By Shawqi Issa
The thorny issue of the Palestinian prisoners in Israeli jails has numerous angles. First, it is a humanitarian cause. Many of the prisoners have spent decades, some more than 30 years in jail, with all the resulting social and economic ramifications for Palestinian society as a whole. Additionally, Palestinian leaders bear the moral responsibility for the fact that these activists have remained behind bars for periods far longer than logically acceptable. A full 121 of them have languished in prison since before the 1993 signing of the Oslo agreements with Israel.
But it is the legal aspect that ultimately decides the fate of the prisoners. Israel continues to reject the application of international law, particularly the Third and Fourth Geneva Conventions that relate to prisoners, and considers Palestinian detainees subject to the regulations of the Israeli military, which is implemented by officers and settlers that are themselves criminals of war under international law. Israel’s military does not respect human rights or abide by international standards for a fair trial but rather exists only to secure Israel’s occupation of the occupied territories in order to achieve the goals of the Zionist movement.
According to Israeli official statistics from Jan. 31, 2012, there are 4,357 detainees (162 of which are children). Of these detainees, 309 are in arbitrary detention (called “administrative detention” by the Israeli authorities), that are held without any judicial proceedings. The number of prisoners that have been charged and sentenced is 3,215, among them 1,987 serving out sentences longer than 20 years.
The numbers in Israeli prisons continue to rise. According to Palestinian researcher and expert on prisoner issues Abdul-Nasser Ferwana, by Feb. 26 the number of Palestinian prisoners was 4,600. The highest number of prisoners held at any single given month since the start of Israel’s occupation in 1967, he found, was during the first intifada, when approximately 12,500 Palestinians were held in Israeli jails. Monthly averages during the second intifada came close to this figure as well, at their peak.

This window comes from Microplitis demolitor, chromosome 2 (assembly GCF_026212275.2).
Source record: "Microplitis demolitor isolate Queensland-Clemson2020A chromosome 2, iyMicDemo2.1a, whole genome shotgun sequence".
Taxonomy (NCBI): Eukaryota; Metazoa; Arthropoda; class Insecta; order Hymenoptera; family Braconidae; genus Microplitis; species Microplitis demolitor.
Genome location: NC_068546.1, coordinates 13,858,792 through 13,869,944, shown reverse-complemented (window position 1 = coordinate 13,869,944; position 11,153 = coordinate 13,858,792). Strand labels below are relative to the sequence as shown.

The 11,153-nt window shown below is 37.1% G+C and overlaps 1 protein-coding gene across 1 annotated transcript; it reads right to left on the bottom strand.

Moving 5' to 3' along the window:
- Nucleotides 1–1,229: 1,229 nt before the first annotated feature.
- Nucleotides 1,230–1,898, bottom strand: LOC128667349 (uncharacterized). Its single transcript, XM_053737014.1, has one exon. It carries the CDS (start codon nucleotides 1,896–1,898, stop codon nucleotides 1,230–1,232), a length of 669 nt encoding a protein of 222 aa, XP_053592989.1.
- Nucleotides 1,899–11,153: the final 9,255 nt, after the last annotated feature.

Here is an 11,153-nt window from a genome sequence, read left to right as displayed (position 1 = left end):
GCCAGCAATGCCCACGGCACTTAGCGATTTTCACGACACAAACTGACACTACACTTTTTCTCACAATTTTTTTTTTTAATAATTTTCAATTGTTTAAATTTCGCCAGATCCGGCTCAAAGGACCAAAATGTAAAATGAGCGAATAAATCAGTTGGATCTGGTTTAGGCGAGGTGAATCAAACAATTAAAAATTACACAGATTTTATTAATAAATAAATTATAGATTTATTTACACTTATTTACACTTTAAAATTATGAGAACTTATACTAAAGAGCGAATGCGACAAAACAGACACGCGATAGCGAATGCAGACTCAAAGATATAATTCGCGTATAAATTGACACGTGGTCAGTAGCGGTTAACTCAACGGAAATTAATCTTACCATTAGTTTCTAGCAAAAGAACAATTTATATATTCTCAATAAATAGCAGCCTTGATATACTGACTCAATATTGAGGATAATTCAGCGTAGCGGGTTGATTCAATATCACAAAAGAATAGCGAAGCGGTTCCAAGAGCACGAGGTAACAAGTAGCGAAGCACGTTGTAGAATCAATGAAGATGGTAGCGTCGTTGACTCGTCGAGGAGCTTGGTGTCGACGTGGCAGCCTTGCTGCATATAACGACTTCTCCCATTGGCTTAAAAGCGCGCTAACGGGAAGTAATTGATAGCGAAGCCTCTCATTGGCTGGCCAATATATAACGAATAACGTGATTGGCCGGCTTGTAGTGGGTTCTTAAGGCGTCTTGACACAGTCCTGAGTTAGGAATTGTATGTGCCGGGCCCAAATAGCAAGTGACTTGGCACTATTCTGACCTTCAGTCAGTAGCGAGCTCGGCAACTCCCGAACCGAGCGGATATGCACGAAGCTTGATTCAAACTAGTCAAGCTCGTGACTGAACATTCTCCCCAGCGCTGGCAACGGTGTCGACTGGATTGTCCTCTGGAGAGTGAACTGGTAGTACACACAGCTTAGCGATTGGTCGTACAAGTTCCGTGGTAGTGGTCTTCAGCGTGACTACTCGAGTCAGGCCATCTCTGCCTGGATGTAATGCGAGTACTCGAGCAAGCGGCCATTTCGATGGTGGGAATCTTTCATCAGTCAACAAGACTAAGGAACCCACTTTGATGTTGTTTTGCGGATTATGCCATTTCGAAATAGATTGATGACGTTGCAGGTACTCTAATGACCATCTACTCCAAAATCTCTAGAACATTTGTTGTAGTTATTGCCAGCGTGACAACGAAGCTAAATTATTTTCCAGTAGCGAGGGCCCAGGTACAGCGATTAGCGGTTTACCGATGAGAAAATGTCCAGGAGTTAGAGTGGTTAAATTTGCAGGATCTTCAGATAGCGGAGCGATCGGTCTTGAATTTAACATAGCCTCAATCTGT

This picture is bleak and the absence of a strategy concerning the prisoners is leading a search for new horizons. This has resulted in an initiative over the last two years pursued by civil society organizations, the Ministry of Detainee and ex-Detainee Affairs and the Palestinian leadership to internationalize the issue of the prisoners. This initiative is continuing through specialized committees made up of legal professionals, and includes a plan to go to the International Court of Justice in order to seek a decision on Palestinian prisoners’ legal status and the laws applicable to them. We believe that some of the prisoners fit the definition of “prisoners of war” and must be treated according to the Third Geneva Convention, while the rest fall under the Fourth Geneva Convention.